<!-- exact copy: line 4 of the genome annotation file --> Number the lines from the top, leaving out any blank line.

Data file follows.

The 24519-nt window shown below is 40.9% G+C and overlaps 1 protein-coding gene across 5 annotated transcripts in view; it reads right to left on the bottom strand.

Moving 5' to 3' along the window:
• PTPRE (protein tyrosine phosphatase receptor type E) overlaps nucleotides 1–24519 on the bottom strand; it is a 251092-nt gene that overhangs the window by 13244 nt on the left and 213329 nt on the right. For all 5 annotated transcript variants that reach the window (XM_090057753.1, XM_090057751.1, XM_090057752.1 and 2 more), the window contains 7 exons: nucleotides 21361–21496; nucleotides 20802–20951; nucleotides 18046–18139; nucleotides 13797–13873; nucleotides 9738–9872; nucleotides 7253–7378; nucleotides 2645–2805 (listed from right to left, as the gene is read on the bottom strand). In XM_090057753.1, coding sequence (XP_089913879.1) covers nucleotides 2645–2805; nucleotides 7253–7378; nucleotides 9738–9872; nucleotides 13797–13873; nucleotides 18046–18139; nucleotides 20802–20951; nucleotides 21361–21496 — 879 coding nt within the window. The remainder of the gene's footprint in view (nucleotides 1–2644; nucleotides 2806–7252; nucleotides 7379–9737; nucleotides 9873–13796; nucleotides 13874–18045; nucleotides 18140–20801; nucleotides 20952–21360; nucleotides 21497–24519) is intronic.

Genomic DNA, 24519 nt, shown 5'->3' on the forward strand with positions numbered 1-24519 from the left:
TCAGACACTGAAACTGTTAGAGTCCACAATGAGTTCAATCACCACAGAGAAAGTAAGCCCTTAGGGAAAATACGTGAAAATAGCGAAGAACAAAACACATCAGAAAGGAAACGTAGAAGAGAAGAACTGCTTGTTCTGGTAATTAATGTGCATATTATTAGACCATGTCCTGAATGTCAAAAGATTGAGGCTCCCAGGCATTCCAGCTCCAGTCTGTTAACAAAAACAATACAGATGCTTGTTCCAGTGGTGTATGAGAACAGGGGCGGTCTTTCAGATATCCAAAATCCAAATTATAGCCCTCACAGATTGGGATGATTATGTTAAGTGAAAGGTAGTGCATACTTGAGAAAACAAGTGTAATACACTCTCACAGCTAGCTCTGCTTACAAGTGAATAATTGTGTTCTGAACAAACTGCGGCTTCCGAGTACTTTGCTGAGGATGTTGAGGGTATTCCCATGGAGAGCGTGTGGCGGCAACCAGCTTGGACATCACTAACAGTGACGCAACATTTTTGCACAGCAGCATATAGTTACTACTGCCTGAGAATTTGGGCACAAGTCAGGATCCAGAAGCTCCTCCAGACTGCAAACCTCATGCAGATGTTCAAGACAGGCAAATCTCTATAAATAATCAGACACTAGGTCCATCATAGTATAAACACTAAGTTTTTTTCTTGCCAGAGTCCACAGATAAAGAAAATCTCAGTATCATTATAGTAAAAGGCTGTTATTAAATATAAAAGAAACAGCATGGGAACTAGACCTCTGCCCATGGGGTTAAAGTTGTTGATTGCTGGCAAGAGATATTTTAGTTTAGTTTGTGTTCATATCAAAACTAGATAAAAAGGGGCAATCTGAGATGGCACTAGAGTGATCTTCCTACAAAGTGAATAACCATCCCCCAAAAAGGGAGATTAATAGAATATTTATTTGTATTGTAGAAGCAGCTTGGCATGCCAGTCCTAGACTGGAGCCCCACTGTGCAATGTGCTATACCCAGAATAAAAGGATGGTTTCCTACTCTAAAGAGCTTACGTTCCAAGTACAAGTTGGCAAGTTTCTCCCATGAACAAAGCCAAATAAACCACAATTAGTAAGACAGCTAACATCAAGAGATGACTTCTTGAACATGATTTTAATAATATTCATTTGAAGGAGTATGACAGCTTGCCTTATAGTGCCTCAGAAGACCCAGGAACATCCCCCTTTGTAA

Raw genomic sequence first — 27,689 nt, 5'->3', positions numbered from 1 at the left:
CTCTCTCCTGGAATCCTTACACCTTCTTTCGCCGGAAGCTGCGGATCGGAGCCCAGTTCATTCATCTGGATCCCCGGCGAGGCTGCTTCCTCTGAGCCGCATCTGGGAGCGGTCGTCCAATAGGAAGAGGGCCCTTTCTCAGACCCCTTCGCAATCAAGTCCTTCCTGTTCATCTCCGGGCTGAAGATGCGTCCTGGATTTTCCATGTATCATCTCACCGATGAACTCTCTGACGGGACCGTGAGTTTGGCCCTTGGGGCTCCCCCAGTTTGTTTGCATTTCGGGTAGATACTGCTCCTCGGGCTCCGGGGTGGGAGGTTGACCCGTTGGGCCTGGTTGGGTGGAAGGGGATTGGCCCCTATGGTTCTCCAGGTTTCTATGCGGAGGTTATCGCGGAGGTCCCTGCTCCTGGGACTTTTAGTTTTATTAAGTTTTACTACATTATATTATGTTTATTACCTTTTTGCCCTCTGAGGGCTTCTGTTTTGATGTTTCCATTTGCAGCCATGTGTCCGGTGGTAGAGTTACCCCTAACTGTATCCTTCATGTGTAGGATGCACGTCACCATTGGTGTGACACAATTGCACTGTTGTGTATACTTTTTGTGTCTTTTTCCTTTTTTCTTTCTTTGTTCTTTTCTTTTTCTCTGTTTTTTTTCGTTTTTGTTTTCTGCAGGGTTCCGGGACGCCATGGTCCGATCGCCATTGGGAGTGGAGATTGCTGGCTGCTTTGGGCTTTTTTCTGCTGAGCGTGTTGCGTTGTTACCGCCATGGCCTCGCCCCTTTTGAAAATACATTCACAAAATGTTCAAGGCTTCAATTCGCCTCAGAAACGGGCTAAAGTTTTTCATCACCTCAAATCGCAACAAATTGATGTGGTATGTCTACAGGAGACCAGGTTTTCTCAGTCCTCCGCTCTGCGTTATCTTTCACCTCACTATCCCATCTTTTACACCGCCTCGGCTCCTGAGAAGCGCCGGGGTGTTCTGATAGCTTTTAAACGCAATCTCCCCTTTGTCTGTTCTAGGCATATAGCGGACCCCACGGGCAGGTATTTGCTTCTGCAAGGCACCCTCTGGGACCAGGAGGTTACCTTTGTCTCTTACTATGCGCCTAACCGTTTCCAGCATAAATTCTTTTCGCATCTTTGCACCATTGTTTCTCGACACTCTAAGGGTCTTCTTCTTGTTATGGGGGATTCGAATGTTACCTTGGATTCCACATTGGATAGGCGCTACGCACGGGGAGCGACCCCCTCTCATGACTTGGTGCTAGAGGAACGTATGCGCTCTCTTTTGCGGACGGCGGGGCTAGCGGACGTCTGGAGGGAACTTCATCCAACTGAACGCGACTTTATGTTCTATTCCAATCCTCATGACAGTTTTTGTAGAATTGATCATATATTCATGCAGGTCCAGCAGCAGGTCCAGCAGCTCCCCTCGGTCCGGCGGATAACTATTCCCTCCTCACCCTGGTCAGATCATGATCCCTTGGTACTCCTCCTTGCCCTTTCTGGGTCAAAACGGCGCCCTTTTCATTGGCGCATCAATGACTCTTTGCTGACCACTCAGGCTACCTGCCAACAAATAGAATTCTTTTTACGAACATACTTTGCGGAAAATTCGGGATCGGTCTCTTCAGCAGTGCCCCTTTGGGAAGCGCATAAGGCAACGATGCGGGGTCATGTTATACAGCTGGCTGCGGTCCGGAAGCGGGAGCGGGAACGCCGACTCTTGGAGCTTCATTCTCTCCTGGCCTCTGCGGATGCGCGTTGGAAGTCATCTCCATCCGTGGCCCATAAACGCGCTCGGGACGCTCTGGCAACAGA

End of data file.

Genomic DNA, 24519 nt, shown 5'->3' on the forward strand with positions numbered 1-24519 from the left: